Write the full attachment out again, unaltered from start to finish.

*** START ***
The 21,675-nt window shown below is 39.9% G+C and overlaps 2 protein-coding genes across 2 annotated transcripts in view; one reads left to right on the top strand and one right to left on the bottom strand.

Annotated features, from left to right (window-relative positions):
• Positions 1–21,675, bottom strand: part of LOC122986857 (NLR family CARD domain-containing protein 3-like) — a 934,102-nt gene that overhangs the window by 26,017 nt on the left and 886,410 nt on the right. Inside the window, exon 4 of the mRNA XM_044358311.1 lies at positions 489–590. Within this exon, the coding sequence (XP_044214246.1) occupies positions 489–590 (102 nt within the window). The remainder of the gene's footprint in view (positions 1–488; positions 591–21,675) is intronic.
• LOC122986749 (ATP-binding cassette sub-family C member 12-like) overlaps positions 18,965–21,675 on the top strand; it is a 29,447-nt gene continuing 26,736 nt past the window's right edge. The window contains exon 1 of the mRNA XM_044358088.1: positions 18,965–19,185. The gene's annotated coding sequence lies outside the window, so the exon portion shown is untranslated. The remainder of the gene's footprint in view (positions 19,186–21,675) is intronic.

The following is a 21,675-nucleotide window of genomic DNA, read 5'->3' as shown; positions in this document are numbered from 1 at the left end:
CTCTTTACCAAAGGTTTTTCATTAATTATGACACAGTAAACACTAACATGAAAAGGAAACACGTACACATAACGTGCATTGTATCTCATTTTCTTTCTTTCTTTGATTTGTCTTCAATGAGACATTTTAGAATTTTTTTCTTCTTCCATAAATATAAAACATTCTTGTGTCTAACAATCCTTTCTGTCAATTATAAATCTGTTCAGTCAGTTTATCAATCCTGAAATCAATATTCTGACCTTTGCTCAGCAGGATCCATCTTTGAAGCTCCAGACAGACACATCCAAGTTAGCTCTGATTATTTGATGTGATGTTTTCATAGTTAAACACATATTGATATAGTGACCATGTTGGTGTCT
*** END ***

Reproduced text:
The 21,675-nt window shown below is 39.9% G+C and overlaps 2 protein-coding genes across 2 annotated transcripts in view; one reads left to right on the top strand and one right to left on the bottom strand.

Annotated features, from left to right (window-relative positions):
• Positions 1–21,675, bottom strand: part of LOC122986857 (NLR family CARD domain-containing protein 3-like) — a 934,102-nt gene that overhangs the window by 26,017 nt on the left and 886,410 nt on the right. Inside the window, exon 4 of the mRNA XM_044358311.1 lies at positions 489–590. Within this exon, the coding sequence (XP_044214246.1) occupies positions 489–590 (102 nt within the window). The remainder of the gene's footprint in view (positions 1–488; positions 591–21,675) is intronic.
• LOC122986749 (ATP-binding cassette sub-family C member 12-like) overlaps positions 18,965–21,675 on the top strand; it is a 29,447-nt gene continuing 26,736 nt past the window's right edge. The window contains exon 1 of the mRNA XM_044358088.1: positions 18,965–19,185. The gene's annotated coding sequence lies outside the window, so the exon portion shown is untranslated. The remainder of the gene's footprint in view (positions 19,186–21,675) is intronic.

The following is a 21,675-nucleotide window of genomic DNA, read 5'->3' as shown; positions in this document are numbered from 1 at the left end:
CTCTTTACCAAAGGTTTTTCATTAATTATGACACAGTAAACACTAACATGAAAAGGAAACACGTACACATAACGTGCATTGTATCTCATTTTCTTTCTTTCTTTGATTTGTCTTCAATGAGACATTTTAGAATTTTTTTCTTCTTCCATAAATATAAAACATTCTTGTGTCTAACAATCCTTTCTGTCAATTATAAATCTGTTCAGTCAGTTTATCAATCCTGAAATCAATATTCTGACCTTTGCTCAGCAGGATCCATCTTTGAAGCTCCAGACAGACACATCCAAGTTAGCTCTGATTATTTGATGTGATGTTTTCATAGTTAAACACATATTGATATAGTGACCATGTTGGTGTCT